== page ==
With respect to the second factor, in analyzing whether there is a similarity of interest between a parent company and subsidiary as to conciliation and compliance, the Second Circuit places emphasis on whether there is a centralized control of labor relations between them. See Cook v. Arrowsmith Shelburne, Inc., 69 F.3d 1235, 1242 (2d Cir. 1995) (concluding the identity of interest exception applied and the interests of the parent company and its subsidiary were identical as to conciliation and compliance because the parent company approved all personnel decisions at its subsidiary). Here, the plaintiff alleges that Sikorsky and Pratt & Whitney are divisions under UTC, that at his request, he transferred from Sikorsky to Pratt & Whitney, which is another division of UTC, that he wrote a letter to UTC to seek relief from the harassment and interference he had experienced, and that UTC "manages . . . resources for all divisions, including Pratt & Whitney and Sikorsky Aircraft." (Am. Compl., ¶37.) Thus, reading the allegations in a light most favorable to the plaintiff, there is a centralized control of labor relations between UTC and its subsidiaries such that UTC and Sikorsky have identical interests as to conciliation and compliance. Thus, the second factor weighs in favor of the plaintiff.
Other factors include interrelation of operations, common management, and common ownership and financial control. See Cook, 69 F.3d at 1240.
The third factor also weighs in favor of the plaintiff. Sikorsky is named in the body of the agency complaints. In the factual allegations of the plaintiff's CHRO affidavit, he states that "I was hired by the Respondent on or around November 13, 2000 by Sikorsky as a software engineer. I was transferred to Pratt & Whitney on March 1, 2012." (Defendant's Memorandum of Law ("Def.'s Mem."), Ex. A, Doc. No. 21-2.) The affidavit further states that "[t]his pattern of ongoing and continuing harassment began in 2009 when I expressed interest in a management position . . . ." (Id.) The affidavit also identifies persons at Sikorsky the plaintiff claims harassed him because of his race. Thus, the plaintiff's CHRO complaint puts Sikorsky on notice that the plaintiff claims that Sikorsky discriminated against him.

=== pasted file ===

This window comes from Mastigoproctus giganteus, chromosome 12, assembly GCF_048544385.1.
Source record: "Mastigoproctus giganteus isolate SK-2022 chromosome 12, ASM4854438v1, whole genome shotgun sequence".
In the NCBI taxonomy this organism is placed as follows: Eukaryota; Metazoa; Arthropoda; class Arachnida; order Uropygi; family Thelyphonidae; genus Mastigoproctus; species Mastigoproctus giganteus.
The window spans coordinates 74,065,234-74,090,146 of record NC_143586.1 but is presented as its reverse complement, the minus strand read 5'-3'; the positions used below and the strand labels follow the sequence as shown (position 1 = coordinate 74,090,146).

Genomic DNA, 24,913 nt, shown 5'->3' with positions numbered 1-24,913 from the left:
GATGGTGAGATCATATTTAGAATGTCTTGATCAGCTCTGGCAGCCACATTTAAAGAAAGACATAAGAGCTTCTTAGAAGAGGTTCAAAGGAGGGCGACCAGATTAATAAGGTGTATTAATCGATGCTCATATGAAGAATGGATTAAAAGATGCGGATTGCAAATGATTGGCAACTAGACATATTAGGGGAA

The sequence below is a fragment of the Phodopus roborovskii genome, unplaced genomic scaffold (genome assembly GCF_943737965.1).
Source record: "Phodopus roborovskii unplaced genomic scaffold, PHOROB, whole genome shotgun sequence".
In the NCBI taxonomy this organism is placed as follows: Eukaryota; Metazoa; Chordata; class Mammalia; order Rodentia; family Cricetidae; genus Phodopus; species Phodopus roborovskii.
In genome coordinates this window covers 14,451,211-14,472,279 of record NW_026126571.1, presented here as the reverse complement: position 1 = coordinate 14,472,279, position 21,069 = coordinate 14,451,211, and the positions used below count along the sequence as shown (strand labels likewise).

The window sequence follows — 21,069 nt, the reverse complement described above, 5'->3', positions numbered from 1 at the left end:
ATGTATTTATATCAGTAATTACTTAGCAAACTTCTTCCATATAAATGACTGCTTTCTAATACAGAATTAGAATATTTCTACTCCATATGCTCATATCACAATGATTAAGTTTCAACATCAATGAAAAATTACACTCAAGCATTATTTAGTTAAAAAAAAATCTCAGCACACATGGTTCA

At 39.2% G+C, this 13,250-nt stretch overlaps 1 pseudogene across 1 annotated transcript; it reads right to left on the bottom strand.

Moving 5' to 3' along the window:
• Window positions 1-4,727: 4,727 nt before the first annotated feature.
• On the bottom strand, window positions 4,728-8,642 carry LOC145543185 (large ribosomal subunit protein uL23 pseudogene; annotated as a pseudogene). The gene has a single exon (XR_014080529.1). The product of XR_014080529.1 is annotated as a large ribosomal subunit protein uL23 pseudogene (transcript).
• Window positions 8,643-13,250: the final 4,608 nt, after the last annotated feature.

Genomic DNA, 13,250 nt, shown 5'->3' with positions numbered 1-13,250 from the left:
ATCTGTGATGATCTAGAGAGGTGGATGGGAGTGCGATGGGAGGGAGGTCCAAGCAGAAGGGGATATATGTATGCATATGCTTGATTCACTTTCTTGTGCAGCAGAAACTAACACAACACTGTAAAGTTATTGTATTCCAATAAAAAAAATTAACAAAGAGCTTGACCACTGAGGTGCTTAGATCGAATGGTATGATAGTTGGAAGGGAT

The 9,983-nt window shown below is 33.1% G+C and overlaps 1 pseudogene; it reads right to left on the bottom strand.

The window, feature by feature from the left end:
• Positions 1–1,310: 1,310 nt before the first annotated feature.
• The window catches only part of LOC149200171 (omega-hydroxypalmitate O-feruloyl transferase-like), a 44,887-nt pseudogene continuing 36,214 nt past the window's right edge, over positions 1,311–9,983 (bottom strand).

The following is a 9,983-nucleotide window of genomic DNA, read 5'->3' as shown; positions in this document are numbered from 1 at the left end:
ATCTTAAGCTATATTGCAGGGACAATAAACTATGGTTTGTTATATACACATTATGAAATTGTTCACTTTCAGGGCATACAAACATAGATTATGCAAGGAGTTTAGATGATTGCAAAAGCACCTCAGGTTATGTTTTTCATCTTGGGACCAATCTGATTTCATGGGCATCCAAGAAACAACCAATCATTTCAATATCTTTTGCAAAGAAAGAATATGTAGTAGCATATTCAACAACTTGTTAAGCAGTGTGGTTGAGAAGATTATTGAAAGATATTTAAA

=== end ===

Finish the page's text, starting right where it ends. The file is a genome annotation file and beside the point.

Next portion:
Similarly, while the plaintiff lists United Technologies 7323 as the employer on his EEOC Charge of Discrimination form, the plaintiff states on page 2 of the form that "I have been employed with the respondent since January 13, 2000 as a Software Engineer. . . A pattern of ongoing and continuing harassment began in 2009 . . . . Th[ese] practices continued even after I transferred from Sikorsky to Pratt & Whitney . . . ." (Def.'s Mem., Ex. B, Doc. No. 21-2, at 2.) The plaintiff's EEOC Intake Questionnaire also lists "United Technologies Corporation - Sikorsky Aircraft Corporation" as a separate employer and includes his dates of employment. Moreover, in his answer as to why the plaintiff believed his employer's actions were discriminatory, he explained that "[t]he issues started when I applied for a management position[.] Donald Rogers told me I had no chance and discouraged me from applying for the position pointing out that there were no bla[c]k managers . . . ." (Plaintiff's Amended Memorandum of Law, Doc. No. 35-1 ("Pl.'s Am. Mem."), Ex. C, Doc. No. 35-2, at 2.) Rogers was the plaintiff's manager while he was at Sikorsky. In addition, the EEOC reissued its Notice of Right to Sue to use the "corrected name" of the respondent: "United Technologies Corporation - Pratt & Whitney and Sikorsky Aircraft Corp." (Id., Ex. A, Doc. No. 35-2). Thus, the EEOC's understanding appears to be that Sikorsky is a respondent in the plaintiff's EEOC complaint.